Start building a picture of who you could be studying with by taking a look at the profile of people that have studied this subject here in previous years.

UK / Non-UK
6% of students here are from outside the UK
Male / Female
76% of students are female
Full-time / Part-time
3% of students are part-time
Typical Ucas points
416 entry points typically achieved by students
2:1 or above
92% of students achieved a 2:1 or above
Drop-out rate
4% of students do not continue into the second year of their course
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What are graduates doing after six months?

Source: DLHE

Here’s what students are up after they graduate from studying this subject here. We’ve analysed the employment rate and salary figures so you can see at a glance whether they’re high, typical or low compared to graduates in this subject from other universities. Remember the numbers are only measured only six months after graduation and can be affected by the economic climate - the outlook may be different when you leave uni. What do graduate employment figures really tell you?

% employed or in further study 95% MED
Average graduate salary £16.6k MED
Graduates who are teaching and educational professionals

10%

Graduates who are welfare and housing associate professionals

5%

Graduates who are sales, marketing and related associate professionals

19%

Employment prospects for graduates of this subject

Sources: DLHE & HECSU
English is one of the most popular degree subjects and in 2012, more than 12,000 students graduated with English degrees. As good communication is so important to modern business, you can find English graduates in all parts of the economy, although obviously, you can't expect to get a job as a doctor or nuclear physicist. There isn't a lot of difference in terms of outcomes between taking English language or English literature, so choose the one that suits you and don't worry about whether one is more likely to get you the job you want than the other. About one in five English graduates went into further study last year, and apart from further degrees in English, graduates were also likely to go onto teaching, law or publishing. All in all it's a flexible option – some even changed career direction entirely and took postgraduate courses in subjects like nursing or maths.
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What do students think about this subject here?

Source: NSS

Here's how satisfied past students were – useful to refer to when you’re narrowing down your options. Our student score makes comparisons easier, showing whether satisfaction is high, medium or low compared to other unis.

What do student satisfaction scores tell you?

Overall student satisfaction 98%
Student score 88% MED
Able to access IT resources

90%

Staff made the subject interesting

92%

Library resources are satisfactory

80%

Feedback on work has been helpful

78%

Feedback on work has been prompt

66%

Staff are good at explaining things

98%

Received sufficient advice and support

70%

?

Who studies this subject?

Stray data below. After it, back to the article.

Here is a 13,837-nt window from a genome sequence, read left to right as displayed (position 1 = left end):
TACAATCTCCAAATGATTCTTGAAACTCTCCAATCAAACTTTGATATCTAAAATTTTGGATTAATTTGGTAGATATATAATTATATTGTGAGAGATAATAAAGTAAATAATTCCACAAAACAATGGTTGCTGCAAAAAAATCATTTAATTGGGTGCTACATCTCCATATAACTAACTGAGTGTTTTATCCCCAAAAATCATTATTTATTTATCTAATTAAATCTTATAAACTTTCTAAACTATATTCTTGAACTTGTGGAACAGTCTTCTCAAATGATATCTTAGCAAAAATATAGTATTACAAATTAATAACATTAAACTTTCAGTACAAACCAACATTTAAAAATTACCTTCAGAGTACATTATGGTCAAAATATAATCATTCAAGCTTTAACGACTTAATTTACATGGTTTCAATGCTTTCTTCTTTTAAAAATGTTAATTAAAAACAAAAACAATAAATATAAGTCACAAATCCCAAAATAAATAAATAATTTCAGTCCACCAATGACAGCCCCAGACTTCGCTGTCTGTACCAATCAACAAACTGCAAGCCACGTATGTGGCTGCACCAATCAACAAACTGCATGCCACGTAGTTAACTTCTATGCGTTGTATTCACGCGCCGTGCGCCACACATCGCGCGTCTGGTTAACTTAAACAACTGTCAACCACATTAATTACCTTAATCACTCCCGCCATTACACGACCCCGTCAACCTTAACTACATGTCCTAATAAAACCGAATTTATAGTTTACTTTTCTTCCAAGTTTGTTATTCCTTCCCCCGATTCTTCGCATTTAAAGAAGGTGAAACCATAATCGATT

Source: HESA

Start building a picture of who you could be studying with by taking a look at the profile of people that have studied this subject here in previous years.

UK / Non-UK
6% of students here are from outside the UK
Male / Female
60% of students are female
Full-time / Part-time
4% of students are part-time
Typical Ucas points
402 entry points typically achieved by students
2:1 or above
95% of students achieved a 2:1 or above
Drop-out rate
9% of students do not continue into the second year of their course
Icon ribbon

What are graduates doing after six months?

Source: DLHE

Here’s what students are up after they graduate from studying this subject here. We’ve analysed the employment rate and salary figures so you can see at a glance whether they’re high, typical or low compared to graduates in this subject from other universities. Remember the numbers are only measured only six months after graduation and can be affected by the economic climate - the outlook may be different when you leave uni. What do graduate employment figures really tell you?

% employed or in further study 83% LOW
Average graduate salary £17k MED
Graduates who are business, finance and related associate professionals

7%

Graduates who are sales, marketing and related associate professionals

17%

Graduates who are other elementary services occupations

10%

Employment prospects for graduates of this subject

Sources: DLHE & HECSU
Just 620 UK students graduated with American studies degrees in 2012, so it's one of the smaller subjects in terms of student numbers. The recession has been rough on graduates from these degrees and the unemployment rate is currently higher than we'd expect in better economic conditions, but this should get better as the economy improves. Most graduates stay in the UK once they graduate, and about one in five go into further study, mostly to take Masters degrees in subjects like history, journalism, politics and business. Graduates tend to go into any general graduate jobs, in management, education, marketing and PR, the arts and business project management.